Training Training

Training is about the proper execution of exercises in a carefully constructed sequence.

Training is about managing the total workload of the individual (practice, games, injuries, stress)

Training is about results AND keeping players on the field!

Here’s an example. A former athlete of mine just got a new strength coach at college. Now if you don’t know any better you look at the program, see things like squats, Nordic hamstring, split squats and think, ok, seems good.

What’s the issue? Here’s what you didn’t see:

  • This was the first workout with the new coach
  • He did no evaluations on the players and everyone had the same workout.
  • There was 6+ total leg exercises, the rep ranges made no sense, sequence made no sense and total volume was way too high (4 sets of 20 on the Nordic hamstring for example).
  • No extensive warm-up
  • No prehab
  • No consideration for the practice they had later
  • No consideration for the bioenergetics of the sport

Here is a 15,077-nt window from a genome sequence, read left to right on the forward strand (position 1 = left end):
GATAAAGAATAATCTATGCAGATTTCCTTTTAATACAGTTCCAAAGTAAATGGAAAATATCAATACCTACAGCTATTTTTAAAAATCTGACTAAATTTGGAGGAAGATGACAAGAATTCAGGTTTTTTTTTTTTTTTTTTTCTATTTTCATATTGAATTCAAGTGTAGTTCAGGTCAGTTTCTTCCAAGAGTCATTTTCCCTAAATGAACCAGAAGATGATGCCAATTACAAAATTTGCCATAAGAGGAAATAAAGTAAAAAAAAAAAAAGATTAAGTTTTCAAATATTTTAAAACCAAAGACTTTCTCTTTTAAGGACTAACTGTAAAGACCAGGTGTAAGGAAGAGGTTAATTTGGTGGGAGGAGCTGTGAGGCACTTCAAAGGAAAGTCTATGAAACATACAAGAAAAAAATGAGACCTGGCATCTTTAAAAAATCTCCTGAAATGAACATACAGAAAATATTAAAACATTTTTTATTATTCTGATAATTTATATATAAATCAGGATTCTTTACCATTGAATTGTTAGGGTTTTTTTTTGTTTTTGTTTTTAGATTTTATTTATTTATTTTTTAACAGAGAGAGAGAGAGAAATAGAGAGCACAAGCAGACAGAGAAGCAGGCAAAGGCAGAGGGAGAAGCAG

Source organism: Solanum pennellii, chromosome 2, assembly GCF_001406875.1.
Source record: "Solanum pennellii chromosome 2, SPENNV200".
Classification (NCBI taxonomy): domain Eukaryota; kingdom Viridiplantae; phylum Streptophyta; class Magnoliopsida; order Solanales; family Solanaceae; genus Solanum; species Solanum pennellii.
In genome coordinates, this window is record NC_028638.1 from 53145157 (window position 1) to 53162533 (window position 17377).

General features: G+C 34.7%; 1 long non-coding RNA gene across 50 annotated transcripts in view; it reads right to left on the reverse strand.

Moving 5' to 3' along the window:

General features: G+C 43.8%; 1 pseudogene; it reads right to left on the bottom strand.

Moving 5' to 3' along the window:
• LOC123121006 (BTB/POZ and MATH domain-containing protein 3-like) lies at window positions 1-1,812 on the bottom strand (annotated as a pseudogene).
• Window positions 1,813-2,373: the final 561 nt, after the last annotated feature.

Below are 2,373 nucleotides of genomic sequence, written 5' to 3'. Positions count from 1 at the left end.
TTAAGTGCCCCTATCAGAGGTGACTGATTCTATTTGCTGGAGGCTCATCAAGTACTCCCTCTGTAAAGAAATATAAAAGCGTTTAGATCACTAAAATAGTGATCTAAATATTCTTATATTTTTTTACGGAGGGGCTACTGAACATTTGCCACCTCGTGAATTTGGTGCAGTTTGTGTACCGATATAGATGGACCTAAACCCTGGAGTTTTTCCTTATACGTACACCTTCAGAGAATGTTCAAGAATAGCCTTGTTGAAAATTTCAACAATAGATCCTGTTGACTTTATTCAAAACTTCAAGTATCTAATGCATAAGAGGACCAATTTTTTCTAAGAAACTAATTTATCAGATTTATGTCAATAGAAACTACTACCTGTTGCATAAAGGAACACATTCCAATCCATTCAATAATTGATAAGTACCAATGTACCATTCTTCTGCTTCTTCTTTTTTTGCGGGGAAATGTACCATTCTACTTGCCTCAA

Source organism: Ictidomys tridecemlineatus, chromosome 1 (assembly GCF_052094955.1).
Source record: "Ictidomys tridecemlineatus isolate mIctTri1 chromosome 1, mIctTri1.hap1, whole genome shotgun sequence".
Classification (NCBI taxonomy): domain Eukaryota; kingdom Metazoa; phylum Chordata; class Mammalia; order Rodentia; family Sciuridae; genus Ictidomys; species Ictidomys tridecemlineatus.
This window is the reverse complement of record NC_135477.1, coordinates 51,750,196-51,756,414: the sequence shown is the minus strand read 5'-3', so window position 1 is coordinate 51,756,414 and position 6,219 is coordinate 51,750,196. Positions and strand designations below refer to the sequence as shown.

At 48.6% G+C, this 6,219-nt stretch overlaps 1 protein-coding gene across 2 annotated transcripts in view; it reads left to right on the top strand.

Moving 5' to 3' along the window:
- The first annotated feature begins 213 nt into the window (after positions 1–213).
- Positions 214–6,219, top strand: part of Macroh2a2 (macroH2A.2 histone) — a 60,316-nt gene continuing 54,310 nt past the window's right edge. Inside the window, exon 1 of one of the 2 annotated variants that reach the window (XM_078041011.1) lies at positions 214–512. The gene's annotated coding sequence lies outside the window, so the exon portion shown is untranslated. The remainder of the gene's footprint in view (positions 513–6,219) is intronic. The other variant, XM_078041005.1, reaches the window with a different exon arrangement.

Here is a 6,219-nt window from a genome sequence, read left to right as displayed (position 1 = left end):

Again, it’s not that great coaches know any top secret exercises. Great coaches know how to manage a workload while still eliciting results.

Learning the Hard Way

I’ve seen a lot of collegiate and pro training programs and I think the most common error (in my opinion) is the inability to manage stressors and overall workload. In most athlete’s eyes, more is better. Want a better jump shot? Shoot more. Want a better golf swing? Go hit more. So from a competitors stand point “doing more” makes sense.

And more is better, until more is too much to recover from.

I was the prime example. Practiced my sport 7 days a week and trained almost every day as well. I had to learn the hard way that more in the weight room was not always better. I was an overhead athlete yet foolishly spent a lot of time performing overhead movements with the idea that it would help me. Fast forward to my career ending shoulder surgery and it’s no surprise why I got into this field.

If you are an athlete or work with athletes, remember, playing the sport is the primary goal. Everything in the weight room is secondary. Train smart.